quote: .. are they all wrong? Also, if we keep the faucets running, it seems to me they have to go almost full blast in order to prevent freezing since introducing 34 degree water at a drip or trickle is in no way effective in keeping a 10 degree hosebib from freezing. Anyone that's ever turned on the cold water faucet during cold weather knows how cold that water is... if it's not in the 30's,
1. YES! Unless you are misinterpreting what they state.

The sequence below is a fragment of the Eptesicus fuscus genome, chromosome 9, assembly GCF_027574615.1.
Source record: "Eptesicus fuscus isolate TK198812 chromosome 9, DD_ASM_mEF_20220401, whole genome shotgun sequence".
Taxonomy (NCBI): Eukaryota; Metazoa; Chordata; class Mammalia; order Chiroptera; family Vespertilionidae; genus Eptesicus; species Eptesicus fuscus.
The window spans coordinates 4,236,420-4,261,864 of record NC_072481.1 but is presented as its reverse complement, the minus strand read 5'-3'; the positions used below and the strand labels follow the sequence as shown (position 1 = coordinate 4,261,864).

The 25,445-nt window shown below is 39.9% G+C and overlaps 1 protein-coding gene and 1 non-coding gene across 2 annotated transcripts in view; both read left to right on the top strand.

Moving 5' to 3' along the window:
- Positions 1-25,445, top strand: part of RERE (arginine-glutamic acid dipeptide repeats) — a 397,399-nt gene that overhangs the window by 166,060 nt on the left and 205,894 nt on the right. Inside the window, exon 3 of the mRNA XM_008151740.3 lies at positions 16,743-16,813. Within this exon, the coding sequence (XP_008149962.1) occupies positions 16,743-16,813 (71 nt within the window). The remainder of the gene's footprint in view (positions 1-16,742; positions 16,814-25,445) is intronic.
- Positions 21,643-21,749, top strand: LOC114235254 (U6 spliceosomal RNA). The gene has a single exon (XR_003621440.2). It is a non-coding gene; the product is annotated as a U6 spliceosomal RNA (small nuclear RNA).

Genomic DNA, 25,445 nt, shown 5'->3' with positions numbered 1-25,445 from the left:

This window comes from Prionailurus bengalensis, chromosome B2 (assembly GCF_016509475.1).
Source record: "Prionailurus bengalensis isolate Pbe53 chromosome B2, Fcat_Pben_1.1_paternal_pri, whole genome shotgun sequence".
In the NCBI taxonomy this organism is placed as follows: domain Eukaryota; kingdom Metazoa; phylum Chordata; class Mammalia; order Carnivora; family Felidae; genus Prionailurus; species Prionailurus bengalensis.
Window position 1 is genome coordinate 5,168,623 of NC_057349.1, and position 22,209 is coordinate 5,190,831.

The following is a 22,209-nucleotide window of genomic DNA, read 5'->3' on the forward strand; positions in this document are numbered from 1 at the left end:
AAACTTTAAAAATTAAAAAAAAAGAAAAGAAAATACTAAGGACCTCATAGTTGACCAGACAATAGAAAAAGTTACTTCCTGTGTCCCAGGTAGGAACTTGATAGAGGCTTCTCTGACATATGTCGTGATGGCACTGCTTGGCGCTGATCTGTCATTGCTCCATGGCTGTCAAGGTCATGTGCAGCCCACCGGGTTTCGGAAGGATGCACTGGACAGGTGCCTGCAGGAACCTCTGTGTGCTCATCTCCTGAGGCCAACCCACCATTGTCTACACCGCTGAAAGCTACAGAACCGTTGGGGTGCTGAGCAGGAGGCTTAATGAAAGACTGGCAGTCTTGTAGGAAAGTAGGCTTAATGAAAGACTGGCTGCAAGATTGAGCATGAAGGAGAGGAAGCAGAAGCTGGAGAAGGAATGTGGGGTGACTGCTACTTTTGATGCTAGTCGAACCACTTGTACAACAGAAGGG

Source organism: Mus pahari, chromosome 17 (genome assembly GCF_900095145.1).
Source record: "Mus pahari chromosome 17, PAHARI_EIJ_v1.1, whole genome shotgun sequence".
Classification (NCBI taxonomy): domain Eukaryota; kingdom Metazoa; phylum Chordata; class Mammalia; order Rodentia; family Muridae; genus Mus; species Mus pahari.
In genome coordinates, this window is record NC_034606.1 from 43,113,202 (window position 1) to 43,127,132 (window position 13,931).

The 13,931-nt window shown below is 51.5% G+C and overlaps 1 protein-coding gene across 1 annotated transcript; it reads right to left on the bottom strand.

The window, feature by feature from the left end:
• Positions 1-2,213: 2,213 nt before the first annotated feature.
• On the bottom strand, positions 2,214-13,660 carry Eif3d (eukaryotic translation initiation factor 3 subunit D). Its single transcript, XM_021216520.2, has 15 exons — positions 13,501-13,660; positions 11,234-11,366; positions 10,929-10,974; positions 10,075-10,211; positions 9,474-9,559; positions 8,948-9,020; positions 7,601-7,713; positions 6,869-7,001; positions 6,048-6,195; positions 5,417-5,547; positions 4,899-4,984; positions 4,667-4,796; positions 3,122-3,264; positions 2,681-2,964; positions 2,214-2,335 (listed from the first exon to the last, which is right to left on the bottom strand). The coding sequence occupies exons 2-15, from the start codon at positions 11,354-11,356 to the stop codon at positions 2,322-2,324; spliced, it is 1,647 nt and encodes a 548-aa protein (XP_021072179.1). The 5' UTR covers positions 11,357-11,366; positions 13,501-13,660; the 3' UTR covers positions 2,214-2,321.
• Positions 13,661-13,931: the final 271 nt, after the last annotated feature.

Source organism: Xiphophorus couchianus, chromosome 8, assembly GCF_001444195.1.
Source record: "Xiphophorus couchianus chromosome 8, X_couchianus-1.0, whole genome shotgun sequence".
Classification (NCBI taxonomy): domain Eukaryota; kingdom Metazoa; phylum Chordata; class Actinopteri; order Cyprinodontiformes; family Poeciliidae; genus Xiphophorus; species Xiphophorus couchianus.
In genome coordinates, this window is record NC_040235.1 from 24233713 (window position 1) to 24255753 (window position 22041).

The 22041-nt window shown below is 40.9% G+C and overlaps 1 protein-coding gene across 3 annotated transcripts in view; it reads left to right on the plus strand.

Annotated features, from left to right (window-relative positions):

2. It only takes a small amount of flow to dissipate the chilled water.
3. When you turn on a "cold faucet" in the wintertime, it may be cold, but it is NOT 32 degrees. And since cold water has entrained air and other "minerals", it freezes below 32 degrees, but hot water has that "stuff" precipitated out during the heating process so it WILL freeze at close to 32 degrees, which is why it WILL freeze sooner than cold water. If the heater is on "vacation" or any other operating temperature, it will NOT be able to cool down to the freezing point so you do not have to drain it, but if it is completely shut off, then it should be drained or it WILL freeze and deform, if not rupture.